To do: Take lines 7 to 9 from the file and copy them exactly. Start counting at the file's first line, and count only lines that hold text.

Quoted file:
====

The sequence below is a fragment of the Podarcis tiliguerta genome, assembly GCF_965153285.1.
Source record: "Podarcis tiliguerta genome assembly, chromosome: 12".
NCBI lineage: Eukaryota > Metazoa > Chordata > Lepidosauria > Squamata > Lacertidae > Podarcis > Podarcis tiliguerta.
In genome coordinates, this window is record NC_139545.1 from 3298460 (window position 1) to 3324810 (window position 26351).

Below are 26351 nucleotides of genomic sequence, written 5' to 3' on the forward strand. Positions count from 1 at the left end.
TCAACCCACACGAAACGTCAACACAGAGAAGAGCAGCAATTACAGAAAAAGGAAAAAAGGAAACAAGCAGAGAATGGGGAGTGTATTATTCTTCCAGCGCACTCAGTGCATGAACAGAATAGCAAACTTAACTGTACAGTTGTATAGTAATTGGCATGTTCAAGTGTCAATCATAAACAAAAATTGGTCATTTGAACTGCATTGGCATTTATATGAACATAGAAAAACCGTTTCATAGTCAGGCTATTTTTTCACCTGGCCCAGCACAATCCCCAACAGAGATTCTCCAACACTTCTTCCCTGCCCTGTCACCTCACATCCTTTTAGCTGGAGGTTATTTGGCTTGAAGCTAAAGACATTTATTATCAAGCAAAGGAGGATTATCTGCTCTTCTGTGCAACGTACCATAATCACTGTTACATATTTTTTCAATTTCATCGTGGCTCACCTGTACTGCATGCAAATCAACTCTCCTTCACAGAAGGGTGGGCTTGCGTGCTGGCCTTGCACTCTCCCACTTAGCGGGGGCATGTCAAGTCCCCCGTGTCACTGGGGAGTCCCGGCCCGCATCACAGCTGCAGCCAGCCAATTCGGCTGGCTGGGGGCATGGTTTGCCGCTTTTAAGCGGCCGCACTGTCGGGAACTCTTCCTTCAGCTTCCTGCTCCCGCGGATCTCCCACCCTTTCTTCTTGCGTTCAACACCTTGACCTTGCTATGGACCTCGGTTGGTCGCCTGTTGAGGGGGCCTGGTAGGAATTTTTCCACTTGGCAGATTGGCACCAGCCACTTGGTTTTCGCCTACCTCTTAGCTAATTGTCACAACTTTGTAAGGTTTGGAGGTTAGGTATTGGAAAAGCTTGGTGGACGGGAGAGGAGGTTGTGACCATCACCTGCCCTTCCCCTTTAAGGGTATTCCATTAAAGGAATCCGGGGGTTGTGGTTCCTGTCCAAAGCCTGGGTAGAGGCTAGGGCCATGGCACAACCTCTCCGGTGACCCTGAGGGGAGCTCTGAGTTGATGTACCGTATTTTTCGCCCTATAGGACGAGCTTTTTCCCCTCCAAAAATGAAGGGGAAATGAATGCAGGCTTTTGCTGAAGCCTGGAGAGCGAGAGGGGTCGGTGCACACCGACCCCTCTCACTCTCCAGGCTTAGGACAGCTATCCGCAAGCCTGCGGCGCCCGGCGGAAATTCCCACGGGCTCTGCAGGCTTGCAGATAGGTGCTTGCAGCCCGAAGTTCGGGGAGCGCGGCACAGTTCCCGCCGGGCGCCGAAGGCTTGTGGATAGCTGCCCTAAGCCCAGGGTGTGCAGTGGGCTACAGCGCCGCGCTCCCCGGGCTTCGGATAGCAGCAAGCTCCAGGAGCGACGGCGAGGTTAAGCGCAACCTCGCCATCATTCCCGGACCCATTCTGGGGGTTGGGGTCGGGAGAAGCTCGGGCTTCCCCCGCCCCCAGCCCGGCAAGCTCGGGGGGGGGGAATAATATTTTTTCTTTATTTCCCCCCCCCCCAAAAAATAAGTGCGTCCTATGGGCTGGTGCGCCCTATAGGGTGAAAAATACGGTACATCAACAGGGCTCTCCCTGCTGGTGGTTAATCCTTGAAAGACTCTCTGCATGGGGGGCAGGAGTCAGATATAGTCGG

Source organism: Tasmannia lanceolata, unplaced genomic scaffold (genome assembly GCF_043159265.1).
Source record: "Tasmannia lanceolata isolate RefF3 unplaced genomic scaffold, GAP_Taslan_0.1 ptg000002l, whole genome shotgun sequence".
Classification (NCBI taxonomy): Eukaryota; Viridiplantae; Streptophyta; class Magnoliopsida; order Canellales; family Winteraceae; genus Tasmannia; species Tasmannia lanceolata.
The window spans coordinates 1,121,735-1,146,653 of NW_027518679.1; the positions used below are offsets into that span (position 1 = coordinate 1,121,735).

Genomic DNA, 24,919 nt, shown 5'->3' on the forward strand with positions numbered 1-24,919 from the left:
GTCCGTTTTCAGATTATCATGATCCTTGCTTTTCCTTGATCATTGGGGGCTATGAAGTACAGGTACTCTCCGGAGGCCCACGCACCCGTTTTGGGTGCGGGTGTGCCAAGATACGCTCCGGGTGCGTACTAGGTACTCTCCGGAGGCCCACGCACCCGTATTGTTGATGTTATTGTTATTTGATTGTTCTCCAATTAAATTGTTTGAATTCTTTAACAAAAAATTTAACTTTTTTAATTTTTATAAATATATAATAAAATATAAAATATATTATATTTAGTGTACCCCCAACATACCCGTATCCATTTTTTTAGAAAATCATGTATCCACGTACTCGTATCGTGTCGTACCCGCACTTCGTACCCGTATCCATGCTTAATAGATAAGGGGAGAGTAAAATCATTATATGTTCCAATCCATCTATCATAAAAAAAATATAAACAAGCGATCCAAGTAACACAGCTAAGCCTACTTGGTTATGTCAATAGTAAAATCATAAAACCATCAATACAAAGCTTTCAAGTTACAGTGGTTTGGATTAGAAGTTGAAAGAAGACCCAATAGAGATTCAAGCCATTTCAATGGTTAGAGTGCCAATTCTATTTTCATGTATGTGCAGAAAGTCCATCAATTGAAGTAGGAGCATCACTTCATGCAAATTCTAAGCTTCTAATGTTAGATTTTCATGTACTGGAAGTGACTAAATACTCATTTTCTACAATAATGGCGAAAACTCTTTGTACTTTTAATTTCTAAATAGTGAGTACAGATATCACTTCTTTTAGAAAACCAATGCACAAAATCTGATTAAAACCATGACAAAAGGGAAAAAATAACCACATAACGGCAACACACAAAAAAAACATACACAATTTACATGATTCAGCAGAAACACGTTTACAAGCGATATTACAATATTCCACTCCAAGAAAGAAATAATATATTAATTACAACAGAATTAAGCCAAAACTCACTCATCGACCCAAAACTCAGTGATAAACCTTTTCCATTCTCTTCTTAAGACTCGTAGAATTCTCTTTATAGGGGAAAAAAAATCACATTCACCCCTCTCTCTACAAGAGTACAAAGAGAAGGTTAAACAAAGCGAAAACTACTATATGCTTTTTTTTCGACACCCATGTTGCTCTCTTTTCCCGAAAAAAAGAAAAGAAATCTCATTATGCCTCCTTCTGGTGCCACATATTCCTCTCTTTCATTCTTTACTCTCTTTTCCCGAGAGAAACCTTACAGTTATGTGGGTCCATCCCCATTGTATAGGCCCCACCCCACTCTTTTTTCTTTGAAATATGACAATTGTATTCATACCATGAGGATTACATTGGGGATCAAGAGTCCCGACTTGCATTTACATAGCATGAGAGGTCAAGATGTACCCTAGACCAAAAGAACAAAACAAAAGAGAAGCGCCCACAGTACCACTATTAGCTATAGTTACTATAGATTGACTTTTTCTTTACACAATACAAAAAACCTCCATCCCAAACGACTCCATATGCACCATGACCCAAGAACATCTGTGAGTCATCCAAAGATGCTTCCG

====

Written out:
Source organism: Tasmannia lanceolata, unplaced genomic scaffold (genome assembly GCF_043159265.1).
Source record: "Tasmannia lanceolata isolate RefF3 unplaced genomic scaffold, GAP_Taslan_0.1 ptg000002l, whole genome shotgun sequence".
Classification (NCBI taxonomy): Eukaryota; Viridiplantae; Streptophyta; class Magnoliopsida; order Canellales; family Winteraceae; genus Tasmannia; species Tasmannia lanceolata.